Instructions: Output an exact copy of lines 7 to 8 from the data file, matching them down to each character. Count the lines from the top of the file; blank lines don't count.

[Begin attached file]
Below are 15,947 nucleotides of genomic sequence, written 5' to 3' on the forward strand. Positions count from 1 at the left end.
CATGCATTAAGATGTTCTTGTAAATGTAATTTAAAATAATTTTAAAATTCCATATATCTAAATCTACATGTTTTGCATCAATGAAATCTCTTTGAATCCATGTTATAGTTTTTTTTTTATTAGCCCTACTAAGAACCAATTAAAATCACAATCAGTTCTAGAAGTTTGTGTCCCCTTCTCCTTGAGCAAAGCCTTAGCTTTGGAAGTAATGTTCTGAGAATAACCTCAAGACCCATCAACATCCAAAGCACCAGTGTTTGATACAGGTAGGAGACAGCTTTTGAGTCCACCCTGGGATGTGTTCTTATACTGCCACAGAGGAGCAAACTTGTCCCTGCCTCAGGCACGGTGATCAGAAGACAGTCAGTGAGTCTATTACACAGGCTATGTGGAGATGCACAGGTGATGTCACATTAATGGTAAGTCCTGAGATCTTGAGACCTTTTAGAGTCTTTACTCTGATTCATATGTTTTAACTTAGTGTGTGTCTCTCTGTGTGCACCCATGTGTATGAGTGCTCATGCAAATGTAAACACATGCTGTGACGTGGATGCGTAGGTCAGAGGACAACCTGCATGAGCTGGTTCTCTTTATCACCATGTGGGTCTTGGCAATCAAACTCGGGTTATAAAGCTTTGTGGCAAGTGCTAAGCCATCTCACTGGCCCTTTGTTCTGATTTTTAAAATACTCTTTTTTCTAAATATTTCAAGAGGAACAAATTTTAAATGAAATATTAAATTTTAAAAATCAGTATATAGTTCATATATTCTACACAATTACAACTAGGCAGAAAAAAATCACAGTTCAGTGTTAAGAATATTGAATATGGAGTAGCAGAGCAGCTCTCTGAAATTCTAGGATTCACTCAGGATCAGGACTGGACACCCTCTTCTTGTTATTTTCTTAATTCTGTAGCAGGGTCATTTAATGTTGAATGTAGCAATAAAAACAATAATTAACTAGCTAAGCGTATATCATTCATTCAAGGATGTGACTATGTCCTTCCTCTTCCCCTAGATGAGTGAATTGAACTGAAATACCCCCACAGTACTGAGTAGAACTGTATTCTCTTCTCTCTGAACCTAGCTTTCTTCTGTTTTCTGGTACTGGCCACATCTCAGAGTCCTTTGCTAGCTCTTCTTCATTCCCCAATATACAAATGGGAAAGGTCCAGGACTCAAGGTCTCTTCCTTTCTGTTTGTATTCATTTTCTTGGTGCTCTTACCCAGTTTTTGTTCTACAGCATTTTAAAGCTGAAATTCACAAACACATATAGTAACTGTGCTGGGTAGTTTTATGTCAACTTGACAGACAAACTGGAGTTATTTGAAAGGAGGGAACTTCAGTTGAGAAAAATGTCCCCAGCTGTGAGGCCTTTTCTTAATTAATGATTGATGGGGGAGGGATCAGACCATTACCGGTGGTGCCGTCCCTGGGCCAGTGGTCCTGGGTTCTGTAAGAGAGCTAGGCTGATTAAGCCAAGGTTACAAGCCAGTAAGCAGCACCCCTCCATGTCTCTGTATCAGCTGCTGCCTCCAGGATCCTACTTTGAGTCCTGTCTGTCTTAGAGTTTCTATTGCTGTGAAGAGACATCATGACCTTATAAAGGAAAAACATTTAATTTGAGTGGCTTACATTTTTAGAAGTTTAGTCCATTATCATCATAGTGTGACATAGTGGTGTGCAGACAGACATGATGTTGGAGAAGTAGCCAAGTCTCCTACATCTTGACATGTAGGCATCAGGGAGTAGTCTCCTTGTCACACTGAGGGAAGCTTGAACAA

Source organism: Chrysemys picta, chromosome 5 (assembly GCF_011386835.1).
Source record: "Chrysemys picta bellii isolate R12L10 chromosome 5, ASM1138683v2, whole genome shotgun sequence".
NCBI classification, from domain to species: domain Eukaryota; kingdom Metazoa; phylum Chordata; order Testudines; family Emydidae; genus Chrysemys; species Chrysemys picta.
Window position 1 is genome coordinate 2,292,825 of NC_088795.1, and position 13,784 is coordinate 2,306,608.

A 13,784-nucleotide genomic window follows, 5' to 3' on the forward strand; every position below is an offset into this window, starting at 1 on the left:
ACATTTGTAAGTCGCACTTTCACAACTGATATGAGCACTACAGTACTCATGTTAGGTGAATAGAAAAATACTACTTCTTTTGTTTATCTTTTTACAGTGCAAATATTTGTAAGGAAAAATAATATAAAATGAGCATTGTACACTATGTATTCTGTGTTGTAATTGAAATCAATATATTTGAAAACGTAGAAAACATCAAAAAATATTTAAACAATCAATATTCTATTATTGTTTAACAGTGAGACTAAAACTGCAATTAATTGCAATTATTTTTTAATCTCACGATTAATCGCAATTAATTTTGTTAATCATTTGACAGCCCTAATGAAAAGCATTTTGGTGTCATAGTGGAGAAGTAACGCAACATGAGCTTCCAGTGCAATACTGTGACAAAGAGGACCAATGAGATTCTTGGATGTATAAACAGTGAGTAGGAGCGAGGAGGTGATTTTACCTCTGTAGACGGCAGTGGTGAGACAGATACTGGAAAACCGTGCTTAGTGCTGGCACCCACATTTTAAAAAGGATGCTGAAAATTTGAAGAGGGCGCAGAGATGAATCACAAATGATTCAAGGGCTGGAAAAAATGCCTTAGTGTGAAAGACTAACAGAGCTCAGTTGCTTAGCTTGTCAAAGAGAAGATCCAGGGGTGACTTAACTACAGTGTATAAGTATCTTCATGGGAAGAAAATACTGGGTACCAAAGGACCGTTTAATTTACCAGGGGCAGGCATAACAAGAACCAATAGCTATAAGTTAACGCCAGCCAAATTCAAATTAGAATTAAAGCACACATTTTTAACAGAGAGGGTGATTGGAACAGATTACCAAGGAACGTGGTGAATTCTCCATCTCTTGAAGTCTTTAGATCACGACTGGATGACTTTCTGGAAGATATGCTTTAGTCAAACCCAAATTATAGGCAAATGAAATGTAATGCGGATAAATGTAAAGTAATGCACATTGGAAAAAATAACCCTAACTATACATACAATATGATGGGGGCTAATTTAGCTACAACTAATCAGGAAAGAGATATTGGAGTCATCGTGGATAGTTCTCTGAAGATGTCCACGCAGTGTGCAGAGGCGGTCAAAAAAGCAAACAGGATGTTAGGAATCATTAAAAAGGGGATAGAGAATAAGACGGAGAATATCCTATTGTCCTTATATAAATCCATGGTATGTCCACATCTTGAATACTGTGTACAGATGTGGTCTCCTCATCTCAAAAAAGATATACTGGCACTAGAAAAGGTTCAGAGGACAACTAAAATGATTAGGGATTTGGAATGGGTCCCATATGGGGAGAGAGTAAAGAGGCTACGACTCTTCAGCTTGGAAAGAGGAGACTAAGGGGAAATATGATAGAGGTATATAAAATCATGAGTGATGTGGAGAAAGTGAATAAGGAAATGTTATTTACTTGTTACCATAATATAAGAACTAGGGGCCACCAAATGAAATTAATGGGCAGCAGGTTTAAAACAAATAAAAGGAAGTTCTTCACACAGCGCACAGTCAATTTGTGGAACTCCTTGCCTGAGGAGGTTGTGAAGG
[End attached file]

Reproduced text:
A 13,784-nucleotide genomic window follows, 5' to 3' on the forward strand; every position below is an offset into this window, starting at 1 on the left:
ACATTTGTAAGTCGCACTTTCACAACTGATATGAGCACTACAGTACTCATGTTAGGTGAATAGAAAAATACTACTTCTTTTGTTTATCTTTTTACAGTGCAAATATTTGTAAGGAAAAATAATATAAAATGAGCATTGTACACTATGTATTCTGTGTTGTAATTGAAATCAATATATTTGAAAACGTAGAAAACATCAAAAAATATTTAAACAATCAATATTCTATTATTGTTTAACAGTGAGACTAAAACTGCAATTAATTGCAATTATTTTTTAATCTCACGATTAATCGCAATTAATTTTGTTAATCATTTGACAGCCCTAATGAAAAGCATTTTGGTGTCATAGTGGAGAAGTAACGCAACATGAGCTTCCAGTGCAATACTGTGACAAAGAGGACCAATGAGATTCTTGGATGTATAAACAGTGAGTAGGAGCGAGGAGGTGATTTTACCTCTGTAGACGGCAGTGGTGAGACAGATACTGGAAAACCGTGCTTAGTGCTGGCACCCACATTTTAAAAAGGATGCTGAAAATTTGAAGAGGGCGCAGAGATGAATCACAAATGATTCAAGGGCTGGAAAAAATGCCTTAGTGTGAAAGACTAACAGAGCTCAGTTGCTTAGCTTGTCAAAGAGAAGATCCAGGGGTGACTTAACTACAGTGTATAAGTATCTTCATGGGAAGAAAATACTGGGTACCAAAGGACCGTTTAATTTACCAGGGGCAGGCATAACAAGAACCAATAGCTATAAGTTAACGCCAGCCAAATTCAAATTAGAATTAAAGCACACATTTTTAACAGAGAGGGTGATTGGAACAGATTACCAAGGAACGTGGTGAATTCTCCATCTCTTGAAGTCTTTAGATCACGACTGGATGACTTTCTGGAAGATATGCTTTAGTCAAACCCAAATTATAGGCAAATGAAATGTAATGCGGATAAATGTAAAGTAATGCACATTGGAAAAAATAACCCTAACTATACATACAATATGATGGGGGCTAATTTAGCTACAACTAATCAGGAAAGAGATATTGGAGTCATCGTGGATAGTTCTCTGAAGATGTCCACGCAGTGTGCAGAGGCGGTCAAAAAAGCAAACAGGATGTTAGGAATCATTAAAAAGGGGATAGAGAATAAGACGGAGAATATCCTATTGTCCTTATATAAATCCATGGTATGTCCACATCTTGAATACTGTGTACAGATGTGGTCTCCTCATCTCAAAAAAGATATACTGGCACTAGAAAAGGTTCAGAGGACAACTAAAATGATTAGGGATTTGGAATGGGTCCCATATGGGGAGAGAGTAAAGAGGCTACGACTCTTCAGCTTGGAAAGAGGAGACTAAGGGGAAATATGATAGAGGTATATAAAATCATGAGTGATGTGGAGAAAGTGAATAAGGAAATGTTATTTACTTGTTACCATAATATAAGAACTAGGGGCCACCAAATGAAATTAATGGGCAGCAGGTTTAAAACAAATAAAAGGAAGTTCTTCACACAGCGCACAGTCAATTTGTGGAACTCCTTGCCTGAGGAGGTTGTGAAGG